•  Ambulatory Surgery Unit
 •  Blood Donor Program
 •  Breast Care Center
 •  Cancer Center
 •  Cardiac Care Network
 •  Center for Mammography
 •  da Vinciฎ Si™ Surgery
 •  Diabetes Education Center
 • Diabetes Test
 • Facts About Diabetes
 •  Diagnostic Imaging
 •  Emergency Services
 •  EMS Portal
 •  Family Life Center for Maternity
 •  Health Care for the Homeless Program
 •  Intensive Care Unit
 •  Intermediate Care Unit
 •  Interpreter Services
 •  Mercy Hearing Center
 •  Mercy Orthopedics and Sports Medicine
 •  MercyCare--Forest Park
 •  MercyCare--Holyoke (Providence Prenatal Center)
 •  MercyRx
 •  Mercy's Hospitalist Program (MIMS)
 •  Neurodiagnostic Lab
 •  New England Neurosurgical Associates, LLC (NENA)
 •  Palliative Care Program
 •  Parking at Mercy
 •  Preparing for Surgery
 •  Social Services
 •  Spiritual Care
 •  Stroke Treatment and Recovery
 •  The Gift Shop at Mercy Medical Center
 •  Trigeminal Neuralgia Care Center
 •  Volunteer Services
 •  WorkWiseฎ Occupational Health Center
 •  Wound Care Centerฎ and Hyperbaric Oxygen Therapy

Home > SPHS Programs & Services > Mercy Medical Center > Diabetes Education Center > Facts About Diabetes

Facts About Diabetes

Approximately 20 million people in the United States have diabetes. It is a serious disease that can lead to heart attack, stroke, blindness, kidney failure and amputations. Diabetes is a disease that occurs when the body is not able to use sugar properly. The body needs sugar for energy. It gets sugar by breaking down food that is eaten. In order for sugar to enter the body’s cells to be used for energy, a hormone called insulin is produced in the pancreas. In diabetes, the body cannot use sugar because either the pancreas is not able to produce enough insulin or the insulin that is available is not effective.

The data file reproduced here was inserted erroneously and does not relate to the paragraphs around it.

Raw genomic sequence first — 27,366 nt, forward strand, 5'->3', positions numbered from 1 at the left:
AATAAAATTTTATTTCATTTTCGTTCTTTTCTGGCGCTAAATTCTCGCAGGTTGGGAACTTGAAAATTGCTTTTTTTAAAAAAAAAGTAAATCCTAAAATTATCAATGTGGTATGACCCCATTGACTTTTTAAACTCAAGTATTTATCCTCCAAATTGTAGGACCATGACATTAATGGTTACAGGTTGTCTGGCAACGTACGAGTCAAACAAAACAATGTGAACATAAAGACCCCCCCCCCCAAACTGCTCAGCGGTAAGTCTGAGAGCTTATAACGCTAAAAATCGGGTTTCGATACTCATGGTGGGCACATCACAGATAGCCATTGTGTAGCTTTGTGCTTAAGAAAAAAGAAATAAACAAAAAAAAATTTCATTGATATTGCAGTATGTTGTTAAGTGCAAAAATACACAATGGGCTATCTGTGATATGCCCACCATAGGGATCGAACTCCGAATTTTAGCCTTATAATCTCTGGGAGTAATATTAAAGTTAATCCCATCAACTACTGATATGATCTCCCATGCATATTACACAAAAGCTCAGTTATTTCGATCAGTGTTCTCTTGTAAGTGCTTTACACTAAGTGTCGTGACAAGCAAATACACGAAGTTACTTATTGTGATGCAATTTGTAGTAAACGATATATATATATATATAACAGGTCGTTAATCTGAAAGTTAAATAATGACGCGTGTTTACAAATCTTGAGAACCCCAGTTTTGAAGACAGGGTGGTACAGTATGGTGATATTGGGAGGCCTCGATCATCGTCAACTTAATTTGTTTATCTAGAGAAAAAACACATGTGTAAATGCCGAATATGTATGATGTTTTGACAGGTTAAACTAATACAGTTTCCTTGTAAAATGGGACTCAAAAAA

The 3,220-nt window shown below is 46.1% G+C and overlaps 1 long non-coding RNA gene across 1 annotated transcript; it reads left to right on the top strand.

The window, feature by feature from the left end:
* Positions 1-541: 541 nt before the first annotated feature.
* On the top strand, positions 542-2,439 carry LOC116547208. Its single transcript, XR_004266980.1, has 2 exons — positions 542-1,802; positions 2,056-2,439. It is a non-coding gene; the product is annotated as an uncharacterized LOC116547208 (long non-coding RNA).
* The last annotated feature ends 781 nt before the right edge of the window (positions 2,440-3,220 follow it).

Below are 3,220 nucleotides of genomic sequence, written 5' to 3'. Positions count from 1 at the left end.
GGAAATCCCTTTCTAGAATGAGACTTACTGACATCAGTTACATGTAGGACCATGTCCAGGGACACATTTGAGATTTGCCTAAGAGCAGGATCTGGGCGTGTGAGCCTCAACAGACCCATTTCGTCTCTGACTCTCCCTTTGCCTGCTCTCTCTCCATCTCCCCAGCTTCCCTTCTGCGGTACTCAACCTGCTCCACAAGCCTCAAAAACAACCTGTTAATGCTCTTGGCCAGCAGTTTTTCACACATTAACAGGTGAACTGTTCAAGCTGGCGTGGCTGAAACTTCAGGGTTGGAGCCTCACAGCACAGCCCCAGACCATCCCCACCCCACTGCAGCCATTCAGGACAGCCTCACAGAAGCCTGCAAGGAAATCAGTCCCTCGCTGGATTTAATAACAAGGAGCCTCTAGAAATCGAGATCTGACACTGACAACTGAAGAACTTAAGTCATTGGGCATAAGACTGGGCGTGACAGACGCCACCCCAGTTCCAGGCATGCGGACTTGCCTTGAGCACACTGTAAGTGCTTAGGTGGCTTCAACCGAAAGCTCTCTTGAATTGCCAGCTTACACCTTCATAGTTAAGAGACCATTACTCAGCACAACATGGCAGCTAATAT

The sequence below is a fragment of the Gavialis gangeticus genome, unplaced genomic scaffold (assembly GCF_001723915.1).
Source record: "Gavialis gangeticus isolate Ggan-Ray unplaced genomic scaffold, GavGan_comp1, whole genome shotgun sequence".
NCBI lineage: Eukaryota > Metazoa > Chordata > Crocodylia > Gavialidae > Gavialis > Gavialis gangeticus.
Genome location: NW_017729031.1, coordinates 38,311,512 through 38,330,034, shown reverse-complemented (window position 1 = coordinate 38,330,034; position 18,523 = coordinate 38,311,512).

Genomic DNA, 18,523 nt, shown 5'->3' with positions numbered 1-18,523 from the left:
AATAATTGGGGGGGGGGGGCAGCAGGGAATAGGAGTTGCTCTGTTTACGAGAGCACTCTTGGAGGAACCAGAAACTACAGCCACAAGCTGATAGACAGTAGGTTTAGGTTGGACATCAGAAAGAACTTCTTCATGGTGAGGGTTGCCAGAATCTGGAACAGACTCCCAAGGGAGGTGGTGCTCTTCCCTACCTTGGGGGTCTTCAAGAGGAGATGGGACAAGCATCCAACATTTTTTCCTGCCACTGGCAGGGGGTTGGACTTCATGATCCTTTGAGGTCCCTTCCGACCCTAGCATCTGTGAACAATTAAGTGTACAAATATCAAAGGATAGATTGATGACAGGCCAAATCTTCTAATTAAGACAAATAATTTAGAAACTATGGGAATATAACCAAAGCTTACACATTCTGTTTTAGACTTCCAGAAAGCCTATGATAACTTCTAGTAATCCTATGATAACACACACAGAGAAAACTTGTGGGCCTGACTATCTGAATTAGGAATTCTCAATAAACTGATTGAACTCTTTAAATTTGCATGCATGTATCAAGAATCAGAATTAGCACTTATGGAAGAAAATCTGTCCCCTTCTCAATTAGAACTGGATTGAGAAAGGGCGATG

There are two types of diabetes:


The pancreas produces little or no insulin. The person with this type of diabetes must take injections of insulin, follow a meal plan, exercise and check blood sugar levels several times a day.

TYPE 2: The pancreas may or may not produce enough insulin or the insulin may not be effective. This is called insulin resistance. People with this type of diabetes follow a meal plan and exercise program, monitor blood sugar levels regularly and may take pills and/or insulin.

With proper diabetes management, you have a promise of a healthier future.

Mercy Medical Center has full accreditation from the Joint Commission on Accreditation of Healthcare Organizations, the Commission on Accreditation of Rehabilitation Facilities and the American College of Radiology and is licensed by the Massachusetts Department of Public Health.

For more information please feel free to contact us.

Legal Information
Privacy Statement
Website Mission